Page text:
Road Safety News
 

Dorset to retain majority of SCP service

Thursday 6th October 2011

Following extensive media coverage and a year-long campaign by a Dorset mum, Dorset County Council has agreed to continue to retain the vast majority of its school crossing patrol (SCP) service.

The Council’s Cabinet yesterday (5/10/11) agreed to continue to fund 51 of the county’s 61 SCP sites. Funding for the remaining 10 sites will be withdrawn from 1/04/12; five of which do not meet the nationally agreed criteria and five of which operate on an existing pedestrian crossing.

Local communities will be offered the opportunity to identify alternative funding, possibly using sponsorship arrangements, to continue to provide a crossing patrol at these 10 sites under the county council’s management.

Members of the Cabinet considered the findings of a cross-party policy development panel set up to discuss the options for alternative funding of the service by local communities. The council had proposed to withdraw funding for all 61 sites in order to achieve savings of £200,000, as part of plans to save £54.9m over three years.

Peter Finney, Dorset County Council Cabinet member for highways and transport, said: “This decision was the culmination of several months' hard work by a cross-party policy development panel set up to look at the school crossing patrols issue.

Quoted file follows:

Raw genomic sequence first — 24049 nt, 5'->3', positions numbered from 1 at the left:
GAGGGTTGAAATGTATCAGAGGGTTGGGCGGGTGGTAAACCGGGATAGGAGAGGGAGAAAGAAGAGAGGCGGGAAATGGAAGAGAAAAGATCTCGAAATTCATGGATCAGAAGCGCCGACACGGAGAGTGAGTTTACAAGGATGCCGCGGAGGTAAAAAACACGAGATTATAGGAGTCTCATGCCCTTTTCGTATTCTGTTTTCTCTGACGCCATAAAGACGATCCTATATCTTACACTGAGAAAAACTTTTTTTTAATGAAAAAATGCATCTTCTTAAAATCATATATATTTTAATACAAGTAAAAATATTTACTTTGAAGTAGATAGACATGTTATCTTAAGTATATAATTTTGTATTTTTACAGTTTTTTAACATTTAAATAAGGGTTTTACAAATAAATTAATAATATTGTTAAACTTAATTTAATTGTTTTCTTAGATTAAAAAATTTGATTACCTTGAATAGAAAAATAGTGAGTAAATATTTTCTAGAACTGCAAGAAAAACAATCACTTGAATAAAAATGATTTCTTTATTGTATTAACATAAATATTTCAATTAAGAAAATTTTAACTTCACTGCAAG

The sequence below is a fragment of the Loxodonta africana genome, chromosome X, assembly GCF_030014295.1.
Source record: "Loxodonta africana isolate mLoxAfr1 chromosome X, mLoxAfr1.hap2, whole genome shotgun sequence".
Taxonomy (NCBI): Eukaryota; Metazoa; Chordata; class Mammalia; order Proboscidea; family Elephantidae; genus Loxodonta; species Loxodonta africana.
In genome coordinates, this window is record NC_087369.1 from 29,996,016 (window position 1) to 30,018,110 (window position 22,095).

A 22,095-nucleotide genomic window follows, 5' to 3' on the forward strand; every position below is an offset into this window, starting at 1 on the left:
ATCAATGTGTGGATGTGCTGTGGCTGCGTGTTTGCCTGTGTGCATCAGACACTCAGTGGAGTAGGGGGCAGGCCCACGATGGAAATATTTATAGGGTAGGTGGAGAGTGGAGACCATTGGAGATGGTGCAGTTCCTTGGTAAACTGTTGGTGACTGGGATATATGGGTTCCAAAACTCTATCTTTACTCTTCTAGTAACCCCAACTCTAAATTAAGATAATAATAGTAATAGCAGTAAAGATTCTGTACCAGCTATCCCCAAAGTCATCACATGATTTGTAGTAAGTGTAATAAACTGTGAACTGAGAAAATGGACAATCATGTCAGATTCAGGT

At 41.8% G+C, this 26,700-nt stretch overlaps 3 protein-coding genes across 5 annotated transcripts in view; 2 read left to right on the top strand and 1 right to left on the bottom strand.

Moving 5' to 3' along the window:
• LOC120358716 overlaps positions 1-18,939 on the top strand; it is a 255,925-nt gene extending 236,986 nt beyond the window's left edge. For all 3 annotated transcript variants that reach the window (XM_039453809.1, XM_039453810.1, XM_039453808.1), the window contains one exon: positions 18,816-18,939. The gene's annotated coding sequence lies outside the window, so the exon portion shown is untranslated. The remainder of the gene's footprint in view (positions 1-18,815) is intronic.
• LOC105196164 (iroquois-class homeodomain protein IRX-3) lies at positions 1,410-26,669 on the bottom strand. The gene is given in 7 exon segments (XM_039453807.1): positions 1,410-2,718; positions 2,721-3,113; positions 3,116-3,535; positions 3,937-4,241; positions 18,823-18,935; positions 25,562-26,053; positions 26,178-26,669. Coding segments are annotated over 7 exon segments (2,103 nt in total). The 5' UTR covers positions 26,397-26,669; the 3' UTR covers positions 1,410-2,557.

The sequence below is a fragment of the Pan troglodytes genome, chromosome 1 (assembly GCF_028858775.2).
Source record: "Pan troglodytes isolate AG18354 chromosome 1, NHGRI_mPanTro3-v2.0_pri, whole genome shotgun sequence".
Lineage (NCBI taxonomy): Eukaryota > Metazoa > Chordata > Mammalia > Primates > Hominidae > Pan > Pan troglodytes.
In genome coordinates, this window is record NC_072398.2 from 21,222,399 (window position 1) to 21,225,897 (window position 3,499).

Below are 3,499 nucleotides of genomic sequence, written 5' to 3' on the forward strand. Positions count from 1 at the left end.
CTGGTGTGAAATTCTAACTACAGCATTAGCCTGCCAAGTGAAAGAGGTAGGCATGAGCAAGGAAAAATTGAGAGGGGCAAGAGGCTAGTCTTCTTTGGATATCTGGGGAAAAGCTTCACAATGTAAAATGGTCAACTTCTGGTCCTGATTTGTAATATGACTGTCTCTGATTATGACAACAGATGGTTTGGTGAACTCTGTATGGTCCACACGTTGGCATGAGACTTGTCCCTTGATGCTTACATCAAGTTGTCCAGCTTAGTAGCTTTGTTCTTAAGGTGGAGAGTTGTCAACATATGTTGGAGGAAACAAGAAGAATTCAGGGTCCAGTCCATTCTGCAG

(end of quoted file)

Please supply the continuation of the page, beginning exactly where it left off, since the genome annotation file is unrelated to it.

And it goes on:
“Unfortunately, no community was able to help us with additional funding for the service. However, we have listened to what people had to say, and have agreed to retain all 51 school crossing patrols on sites which meet the national criteria.

“But in the current financial climate, we can no longer afford to continue funding the service at those sites which do not meet the criteria or which have pedestrian crossing facilities.”

Towards the end of 2010 Helen Toft, a mother from Dorset, launched the ‘Save Our Lollipop People’ campaign in response to the council’s proposal to cut their entire SCP service. The campaign’s success in collecting more than 10,000 signatures and organising a march through Dorset helped to persuade the council to review its decision and consider alternative ways of funding the SCP service.

For more information contact Rob Camp, senior technician, on 01305 224548.

Click here for more information about the ‘Save Our Lollipop People’ campaign.

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